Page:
Room For One More?

By Isaac Meyers
Written as an e-mail message to the CTY-L list
Apparently, in CTY historiography t-shirts are the primary documents. Well, I have the first LLRT t-shirt. It's a sporty gray number; on its front is a design of a large round table surrounded by faceless, muscular human beings. They appear to be writhing in ecstacy (or maybe agony). On the table are various items that are labeled: spilled salt, tabular fries, "Lunk's boyfriend." Above this are the words "Land of the Large Round Tables." On the back is the motto, "There's Always Room for One More," with a list underneath of about 30 people, including me, and one blank space.

Now, I ate in the fourth dining hall with those people almost every day in '95. Did I know I was in "LLRT"? No, I did not. I was clueless, and it wasn't the first or last time. I could have told you the names of my friends, a stable group of about fifteen people. We DID always eat there, and there was another group of people who always seemed to eat nearby whom I knew vaguely, but I had no idea that major geopolitics was occuring as I ate my Crunchberries. Someone asked me for 10 bucks to make a t-shirt that had my name on it, so I paid. When I got the shirt, I didn't know who everyone was. To tell the truth, I was a little bothered to discover that I was part of a group with an official motto. I remember when Jon Wachter actually said "There's always room for one more." That was in the context of encouraging someone to pull up a chair to our table. It was a nice sentiment, not necessarily a statement of principle, and in actual fact there WASN'T always room for one more, either literally or figuratively.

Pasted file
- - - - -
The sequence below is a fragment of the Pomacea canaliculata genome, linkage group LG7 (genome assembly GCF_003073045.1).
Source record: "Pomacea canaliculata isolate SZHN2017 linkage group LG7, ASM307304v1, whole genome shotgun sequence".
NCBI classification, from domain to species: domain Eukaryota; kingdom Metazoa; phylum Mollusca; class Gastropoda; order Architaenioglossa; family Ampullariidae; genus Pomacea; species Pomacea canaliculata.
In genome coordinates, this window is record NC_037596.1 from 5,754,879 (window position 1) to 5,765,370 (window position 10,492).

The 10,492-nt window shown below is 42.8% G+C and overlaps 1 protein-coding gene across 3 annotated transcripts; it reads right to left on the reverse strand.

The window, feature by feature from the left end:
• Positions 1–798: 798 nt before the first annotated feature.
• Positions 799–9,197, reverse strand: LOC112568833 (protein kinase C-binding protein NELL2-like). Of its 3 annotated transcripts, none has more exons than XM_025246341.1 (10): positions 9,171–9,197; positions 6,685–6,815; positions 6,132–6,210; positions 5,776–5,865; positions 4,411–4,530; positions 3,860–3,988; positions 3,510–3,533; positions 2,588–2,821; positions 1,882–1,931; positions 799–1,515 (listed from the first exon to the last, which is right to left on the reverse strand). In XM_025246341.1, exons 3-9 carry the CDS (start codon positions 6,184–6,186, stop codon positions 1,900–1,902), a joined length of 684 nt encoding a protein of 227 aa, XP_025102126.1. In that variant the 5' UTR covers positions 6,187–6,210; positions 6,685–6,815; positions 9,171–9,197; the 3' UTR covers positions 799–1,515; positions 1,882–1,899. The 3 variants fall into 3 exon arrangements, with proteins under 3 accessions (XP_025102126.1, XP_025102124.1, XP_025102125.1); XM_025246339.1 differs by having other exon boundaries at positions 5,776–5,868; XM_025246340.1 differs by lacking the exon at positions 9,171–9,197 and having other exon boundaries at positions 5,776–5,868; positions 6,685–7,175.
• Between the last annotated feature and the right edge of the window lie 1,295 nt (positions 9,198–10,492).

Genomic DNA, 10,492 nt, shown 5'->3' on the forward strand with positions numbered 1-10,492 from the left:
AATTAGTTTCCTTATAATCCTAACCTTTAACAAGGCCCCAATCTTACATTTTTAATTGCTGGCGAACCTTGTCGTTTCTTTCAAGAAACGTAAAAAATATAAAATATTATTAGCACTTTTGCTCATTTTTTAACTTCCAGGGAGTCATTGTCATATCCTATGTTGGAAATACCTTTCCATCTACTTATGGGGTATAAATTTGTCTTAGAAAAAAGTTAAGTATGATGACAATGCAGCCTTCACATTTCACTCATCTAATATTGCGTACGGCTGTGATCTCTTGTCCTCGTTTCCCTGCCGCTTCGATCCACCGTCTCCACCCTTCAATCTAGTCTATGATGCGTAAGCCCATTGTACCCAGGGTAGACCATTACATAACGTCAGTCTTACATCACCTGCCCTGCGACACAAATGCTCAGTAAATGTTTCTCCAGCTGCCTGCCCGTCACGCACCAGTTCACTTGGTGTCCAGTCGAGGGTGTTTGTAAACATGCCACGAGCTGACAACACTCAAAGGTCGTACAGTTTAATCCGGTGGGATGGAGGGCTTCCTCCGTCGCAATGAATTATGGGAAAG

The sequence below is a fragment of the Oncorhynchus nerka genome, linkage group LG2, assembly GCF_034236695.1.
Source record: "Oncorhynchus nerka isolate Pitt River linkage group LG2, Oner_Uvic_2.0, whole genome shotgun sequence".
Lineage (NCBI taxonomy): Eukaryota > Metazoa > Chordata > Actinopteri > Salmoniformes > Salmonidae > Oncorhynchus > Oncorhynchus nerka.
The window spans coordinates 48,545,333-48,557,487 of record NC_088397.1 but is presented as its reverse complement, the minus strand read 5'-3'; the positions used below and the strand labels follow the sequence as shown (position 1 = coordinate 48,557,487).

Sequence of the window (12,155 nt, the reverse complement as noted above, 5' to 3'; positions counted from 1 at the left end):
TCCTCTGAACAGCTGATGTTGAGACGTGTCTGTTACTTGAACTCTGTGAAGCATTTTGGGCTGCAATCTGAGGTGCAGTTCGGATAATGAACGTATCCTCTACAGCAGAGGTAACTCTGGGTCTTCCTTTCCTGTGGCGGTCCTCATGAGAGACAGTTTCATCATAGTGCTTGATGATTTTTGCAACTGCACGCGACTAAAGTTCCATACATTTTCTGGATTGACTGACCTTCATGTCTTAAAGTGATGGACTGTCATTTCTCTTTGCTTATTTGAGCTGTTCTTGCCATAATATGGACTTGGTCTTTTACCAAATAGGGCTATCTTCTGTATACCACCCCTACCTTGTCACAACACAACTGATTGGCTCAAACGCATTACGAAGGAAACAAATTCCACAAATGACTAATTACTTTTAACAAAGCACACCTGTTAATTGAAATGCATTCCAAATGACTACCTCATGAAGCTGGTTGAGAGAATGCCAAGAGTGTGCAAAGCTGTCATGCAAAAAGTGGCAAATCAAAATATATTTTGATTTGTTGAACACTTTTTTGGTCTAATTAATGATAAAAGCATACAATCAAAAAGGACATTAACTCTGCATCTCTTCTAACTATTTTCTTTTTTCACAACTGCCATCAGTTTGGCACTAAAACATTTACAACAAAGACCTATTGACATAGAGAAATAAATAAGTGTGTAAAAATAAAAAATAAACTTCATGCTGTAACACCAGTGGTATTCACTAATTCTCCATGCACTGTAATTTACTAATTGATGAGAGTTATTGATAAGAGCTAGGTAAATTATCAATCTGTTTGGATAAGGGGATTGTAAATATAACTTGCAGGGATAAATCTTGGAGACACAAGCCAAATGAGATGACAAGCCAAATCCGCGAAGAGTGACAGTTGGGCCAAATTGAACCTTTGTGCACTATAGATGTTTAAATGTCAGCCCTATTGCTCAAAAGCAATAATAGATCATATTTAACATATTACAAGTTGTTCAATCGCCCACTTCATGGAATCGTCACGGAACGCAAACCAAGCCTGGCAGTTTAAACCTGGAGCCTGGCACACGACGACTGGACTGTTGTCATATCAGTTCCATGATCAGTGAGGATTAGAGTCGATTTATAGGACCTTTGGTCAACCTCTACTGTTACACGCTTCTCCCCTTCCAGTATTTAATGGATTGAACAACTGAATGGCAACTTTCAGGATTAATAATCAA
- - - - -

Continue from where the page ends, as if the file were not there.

Of course I loved my friends. I was very bad at making friends and had almost none outside of CTY. My friends at CTY were precious and I was not going to let go of them just because I suspected we might be a clique. Of course we were something of a clique, and it was wrong to take pleasure from being exclusive, when I myself minded being excluded outside of CTY. On the other hand, "there's always room for one more" _is_ a nice sentiment and, given that where there are people, there will always be cliques, I'm glad I was in a group of good-natured, easy-going people. It was possible only at CTY; my experiences at CTY truly changed my life and made me permanently happier. So, on the balance, I think the sort of clique I was in was more good than bad.

Two years and a haircut later -- and after several reunions of a dwindling number of people -- I returned to F & M as an RA. It's hard to describe the sort of weird pride I felt at seeing things that my friends had done in an off-handed way now being treated by some students as serious tradition. I remember when Laura Passin and Laura Staum wrote "The Eyelash Song," and I vividly remember myself inventing the llama hand-sign (so that I could sign "llama-burger" to Christine Lee) -- by the time I came back as an RA, both of these things were of CTY traditions written in stone. The kids who cared most about these traditions were roughly identical to those who called themselves LLRT. But none of those kids were on my t-shirt! It was weird.

I really liked most of the LLRT kids and was sorry I hardly ever got them as my personal students. The more mostly a bunch of smart, funny, friendly people. I enjoyed watching them learn and interact and have fun. I hope if any of them are reading this and remember me, they'll let me know how they are. I liked almost all the kids at CTY, but I had a special fondness for the LLRTers.